Educational group visits Winston County on success of higher education program

From press and staff reports

More than 60 education professionals from around the Appalachian region visited Winston County and Louisville High School to learn more about the school’s success in preparing students for college.

They were part of the Appalachian Higher Education Network’s annual bus tour, a three-day trip to schools in Alabama and Mississippi with a spotlight on college access programs. Participants of the bus tour were from Alabama, Georgia, Kentucky, Mississippi, North Carolina, Ohio, Tennessee and West Virginia.

The Winston Economic Development Partnership and the Louisville Municipal School District teamed up to receive an Appalachian Regional Commission grant and used it to set up it’s “Getch Your Head in the Game” program. The program used the small grant to help promote college attendance through visit to campuses and through college promotions at the schools in the county.

The District earned MAPE Governor’s Award for the partnering with ECCC, Boys and Girls Club, Mississippi Scholars, Winston County Economic Development Partnership, the city of Louisville, and Winston County Library to improve the rates and encourage students to attend college. The LMSD rate in 2009 was 44 percent and in 2011 after 2 years of the “Getch Your Head in the Game” program the rate was 84 percent.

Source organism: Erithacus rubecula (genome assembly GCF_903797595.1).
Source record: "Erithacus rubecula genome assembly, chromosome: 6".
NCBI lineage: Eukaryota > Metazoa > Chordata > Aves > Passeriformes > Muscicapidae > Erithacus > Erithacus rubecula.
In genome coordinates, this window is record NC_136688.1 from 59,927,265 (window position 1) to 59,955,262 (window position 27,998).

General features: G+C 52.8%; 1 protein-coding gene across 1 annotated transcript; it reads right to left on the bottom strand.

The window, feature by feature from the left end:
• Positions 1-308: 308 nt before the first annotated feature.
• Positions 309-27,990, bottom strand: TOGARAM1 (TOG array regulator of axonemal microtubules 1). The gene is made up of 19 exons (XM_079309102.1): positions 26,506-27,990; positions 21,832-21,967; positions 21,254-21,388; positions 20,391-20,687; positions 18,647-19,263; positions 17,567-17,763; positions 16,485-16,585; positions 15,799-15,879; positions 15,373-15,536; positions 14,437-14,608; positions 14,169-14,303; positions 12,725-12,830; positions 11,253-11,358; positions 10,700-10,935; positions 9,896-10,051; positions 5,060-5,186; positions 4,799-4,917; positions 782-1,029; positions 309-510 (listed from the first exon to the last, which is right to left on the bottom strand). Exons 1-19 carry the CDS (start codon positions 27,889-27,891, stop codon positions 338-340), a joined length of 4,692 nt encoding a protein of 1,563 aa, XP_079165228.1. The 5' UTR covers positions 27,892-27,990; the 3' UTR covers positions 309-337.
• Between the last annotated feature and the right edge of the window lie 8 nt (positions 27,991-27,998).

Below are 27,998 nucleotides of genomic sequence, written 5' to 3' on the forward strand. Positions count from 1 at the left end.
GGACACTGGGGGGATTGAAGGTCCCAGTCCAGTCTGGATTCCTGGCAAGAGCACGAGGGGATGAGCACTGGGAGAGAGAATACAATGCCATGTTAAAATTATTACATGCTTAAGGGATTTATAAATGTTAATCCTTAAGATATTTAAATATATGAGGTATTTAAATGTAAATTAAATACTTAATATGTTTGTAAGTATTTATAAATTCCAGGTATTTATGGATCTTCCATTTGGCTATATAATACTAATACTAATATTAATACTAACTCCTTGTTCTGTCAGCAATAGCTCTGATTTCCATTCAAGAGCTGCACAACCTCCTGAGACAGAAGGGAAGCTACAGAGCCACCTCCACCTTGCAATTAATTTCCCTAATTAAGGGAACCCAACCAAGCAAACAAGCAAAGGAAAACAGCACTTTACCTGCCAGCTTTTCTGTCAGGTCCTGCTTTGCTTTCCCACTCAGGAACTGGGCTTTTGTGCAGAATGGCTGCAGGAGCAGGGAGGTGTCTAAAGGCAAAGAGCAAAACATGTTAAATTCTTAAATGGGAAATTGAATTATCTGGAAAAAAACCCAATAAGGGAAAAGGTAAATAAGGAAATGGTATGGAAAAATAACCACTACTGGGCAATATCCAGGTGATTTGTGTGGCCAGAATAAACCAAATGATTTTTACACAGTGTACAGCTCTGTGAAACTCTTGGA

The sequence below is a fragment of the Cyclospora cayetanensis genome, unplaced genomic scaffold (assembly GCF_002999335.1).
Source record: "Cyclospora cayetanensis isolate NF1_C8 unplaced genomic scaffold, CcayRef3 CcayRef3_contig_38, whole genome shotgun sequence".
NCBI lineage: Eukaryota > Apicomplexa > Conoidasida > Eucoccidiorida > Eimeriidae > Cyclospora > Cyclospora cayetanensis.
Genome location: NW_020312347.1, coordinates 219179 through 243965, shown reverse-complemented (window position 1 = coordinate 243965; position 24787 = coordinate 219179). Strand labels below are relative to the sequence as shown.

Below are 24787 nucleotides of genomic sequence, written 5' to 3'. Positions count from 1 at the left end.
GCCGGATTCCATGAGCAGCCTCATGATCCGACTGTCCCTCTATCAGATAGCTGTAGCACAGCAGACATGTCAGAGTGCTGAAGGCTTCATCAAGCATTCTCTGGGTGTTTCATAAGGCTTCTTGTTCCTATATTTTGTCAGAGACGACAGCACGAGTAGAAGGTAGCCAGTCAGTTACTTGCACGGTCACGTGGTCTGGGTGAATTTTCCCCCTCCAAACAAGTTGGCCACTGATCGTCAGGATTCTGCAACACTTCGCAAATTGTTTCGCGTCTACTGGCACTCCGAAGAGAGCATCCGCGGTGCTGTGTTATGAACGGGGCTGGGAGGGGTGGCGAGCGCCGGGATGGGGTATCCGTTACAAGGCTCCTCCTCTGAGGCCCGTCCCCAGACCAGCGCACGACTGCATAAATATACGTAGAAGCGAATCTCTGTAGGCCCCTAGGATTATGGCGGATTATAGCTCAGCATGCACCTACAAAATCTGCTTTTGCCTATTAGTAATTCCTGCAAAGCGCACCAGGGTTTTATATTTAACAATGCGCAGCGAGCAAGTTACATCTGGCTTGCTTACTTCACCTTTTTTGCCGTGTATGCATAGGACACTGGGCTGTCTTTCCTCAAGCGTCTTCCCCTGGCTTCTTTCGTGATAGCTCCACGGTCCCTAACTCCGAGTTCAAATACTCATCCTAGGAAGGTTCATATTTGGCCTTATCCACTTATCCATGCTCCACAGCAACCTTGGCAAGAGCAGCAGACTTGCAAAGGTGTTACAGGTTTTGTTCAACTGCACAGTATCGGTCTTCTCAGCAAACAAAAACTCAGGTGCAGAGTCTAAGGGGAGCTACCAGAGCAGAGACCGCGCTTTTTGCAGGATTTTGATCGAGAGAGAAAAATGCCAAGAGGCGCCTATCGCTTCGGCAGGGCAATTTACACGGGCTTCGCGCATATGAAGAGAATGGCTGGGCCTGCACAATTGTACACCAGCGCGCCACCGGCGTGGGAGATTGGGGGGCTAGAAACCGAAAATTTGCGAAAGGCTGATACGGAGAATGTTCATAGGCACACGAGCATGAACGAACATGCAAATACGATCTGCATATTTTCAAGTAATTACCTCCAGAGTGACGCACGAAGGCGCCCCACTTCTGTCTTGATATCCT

The bus tour visitors visited 13 schools in for the first time and were eager to see how the schools and communities banded together to encourage college achievement for most students.

“(Three years ago) 13 schools had an average college going rate of about 61 percent. This past year the average college going rate in those schools was a little over 80percent,” said Phil Hardwick, state director of Appalachian Higher Education Network.

The bus made a stop at Lake Tiak O?Khata prior to the school visits, where Louisville Mayor Will Hill and Economic Development Director Gerald Mills welcomed the group and highlighted the successes so far.

“The most effective things was taking students on college visits, ACT preparation, community partnership and helping them (students) find funding to attend college,” Hardwick said.

Mills added that an educated and skilled workforce is one of the best selling points in economic development for a community.

The bus tour after the welcoming visited LHS, the Winston Vocational Center and ECCC training center to see first hand the work being done with the students.

The Appalachian Higher Education Network offers funding, training and educational awareness to schools. Each school within those areas can apply for grant money to be used to fund programs that will foster higher education. LMSD and the WCEDP has received the grant for two years.